As a leader it is very easy to try to create a process or a system that will prevent something happening again in the future when you encounter behaviour that you disagree with or disapprove of. Often, however, this can be a disproportionate response. The problem is that when you do you invariably add further complexity. And complexity nearly always invokes the law of unintended consequences, not least because it makes your original objectives more difficult to achieve.
We are currently witnessing an example of this with the European Parliament proposing a law that will restrict bankers’ bonuses to 100% of their salary. The problem with this is that it is an emotional and possibly irrational solution to a perceived problem. (The emotion behind it is clearly evidenced by one of the bill’s leading architects who, when confronted with an argument that this might cause a banking brain drain, said that was fine because just as you wouldn’t want drug dealers in your neighbourhood, so you don’t want bankers.)
While this may be an extreme example, it is a classic case of misguided bureaucracy.
- There would be less recourse in the event of non-performance.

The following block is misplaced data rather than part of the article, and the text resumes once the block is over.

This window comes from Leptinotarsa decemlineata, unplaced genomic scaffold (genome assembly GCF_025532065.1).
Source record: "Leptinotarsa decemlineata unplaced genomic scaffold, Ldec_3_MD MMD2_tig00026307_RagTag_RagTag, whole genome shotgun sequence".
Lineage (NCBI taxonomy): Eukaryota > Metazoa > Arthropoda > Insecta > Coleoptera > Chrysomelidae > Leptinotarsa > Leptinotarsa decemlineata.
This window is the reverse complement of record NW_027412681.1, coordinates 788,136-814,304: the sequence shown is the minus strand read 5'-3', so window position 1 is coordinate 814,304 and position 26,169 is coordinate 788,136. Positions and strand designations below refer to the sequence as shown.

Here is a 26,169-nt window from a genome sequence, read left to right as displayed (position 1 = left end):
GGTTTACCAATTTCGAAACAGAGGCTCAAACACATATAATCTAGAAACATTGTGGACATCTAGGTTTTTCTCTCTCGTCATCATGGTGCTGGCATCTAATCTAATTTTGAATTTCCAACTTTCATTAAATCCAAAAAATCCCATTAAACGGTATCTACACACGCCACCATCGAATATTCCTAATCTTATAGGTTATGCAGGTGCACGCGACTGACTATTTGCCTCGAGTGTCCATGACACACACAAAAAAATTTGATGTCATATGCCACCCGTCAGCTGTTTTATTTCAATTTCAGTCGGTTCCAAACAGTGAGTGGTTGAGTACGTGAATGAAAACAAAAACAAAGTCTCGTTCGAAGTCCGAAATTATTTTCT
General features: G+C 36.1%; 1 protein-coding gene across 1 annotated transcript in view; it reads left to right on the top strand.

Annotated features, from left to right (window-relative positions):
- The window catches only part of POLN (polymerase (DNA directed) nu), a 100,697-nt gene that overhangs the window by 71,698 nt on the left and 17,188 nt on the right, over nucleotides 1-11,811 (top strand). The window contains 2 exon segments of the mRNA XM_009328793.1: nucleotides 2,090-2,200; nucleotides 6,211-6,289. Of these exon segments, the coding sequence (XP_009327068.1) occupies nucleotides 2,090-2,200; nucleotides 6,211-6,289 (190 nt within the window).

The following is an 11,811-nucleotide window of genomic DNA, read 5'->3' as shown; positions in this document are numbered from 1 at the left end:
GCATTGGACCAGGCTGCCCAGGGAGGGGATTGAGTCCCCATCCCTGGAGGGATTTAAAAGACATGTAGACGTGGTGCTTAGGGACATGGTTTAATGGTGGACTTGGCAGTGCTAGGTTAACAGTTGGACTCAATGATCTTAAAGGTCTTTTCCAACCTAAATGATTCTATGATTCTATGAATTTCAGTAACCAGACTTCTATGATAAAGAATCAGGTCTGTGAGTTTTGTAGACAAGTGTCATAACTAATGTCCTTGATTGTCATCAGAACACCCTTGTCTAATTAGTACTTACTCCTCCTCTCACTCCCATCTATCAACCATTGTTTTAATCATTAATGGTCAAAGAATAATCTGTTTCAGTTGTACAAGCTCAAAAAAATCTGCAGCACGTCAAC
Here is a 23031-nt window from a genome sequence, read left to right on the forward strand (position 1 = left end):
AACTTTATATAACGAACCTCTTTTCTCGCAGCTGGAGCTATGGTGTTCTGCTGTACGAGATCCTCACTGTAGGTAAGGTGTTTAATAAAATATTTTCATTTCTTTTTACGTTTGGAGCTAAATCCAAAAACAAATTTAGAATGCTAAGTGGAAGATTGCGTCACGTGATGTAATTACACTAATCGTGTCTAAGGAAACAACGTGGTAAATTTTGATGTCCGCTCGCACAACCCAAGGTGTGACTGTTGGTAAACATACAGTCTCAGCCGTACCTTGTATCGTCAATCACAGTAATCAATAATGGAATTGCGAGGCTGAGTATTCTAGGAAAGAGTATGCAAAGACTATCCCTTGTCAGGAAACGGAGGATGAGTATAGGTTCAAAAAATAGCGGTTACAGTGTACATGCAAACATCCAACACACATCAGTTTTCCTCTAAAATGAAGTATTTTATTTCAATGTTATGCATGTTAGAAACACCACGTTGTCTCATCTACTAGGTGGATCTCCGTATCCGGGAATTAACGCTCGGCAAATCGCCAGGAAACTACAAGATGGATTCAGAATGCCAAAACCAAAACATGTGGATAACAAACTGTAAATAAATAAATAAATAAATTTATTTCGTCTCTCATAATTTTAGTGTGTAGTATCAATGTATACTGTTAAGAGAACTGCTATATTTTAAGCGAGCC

- European banks will inevitably have greater costs and therefore be less profitable than “foreign” banks.
- The tax takings from these banks will therefore diminish, negatively impacting the economies of the countries where they operate.
Thus you don’t even need “apologists” for the banking industry to point out that this law is an inappropriate solution. Remember though that this is only an example of what is basically a human reaction to a particular situation. As such it raises a number of questions you should be asking yourself, namely:-
- Are you guilty of the same kind of behaviour?
- If so, how much unnecessary red tape have you created?
- What is it costing you and your organisation?
Hopefully you are not falling into this trap, but you can only be sure if you are more open to input and listen to the people around. You do, don’t you?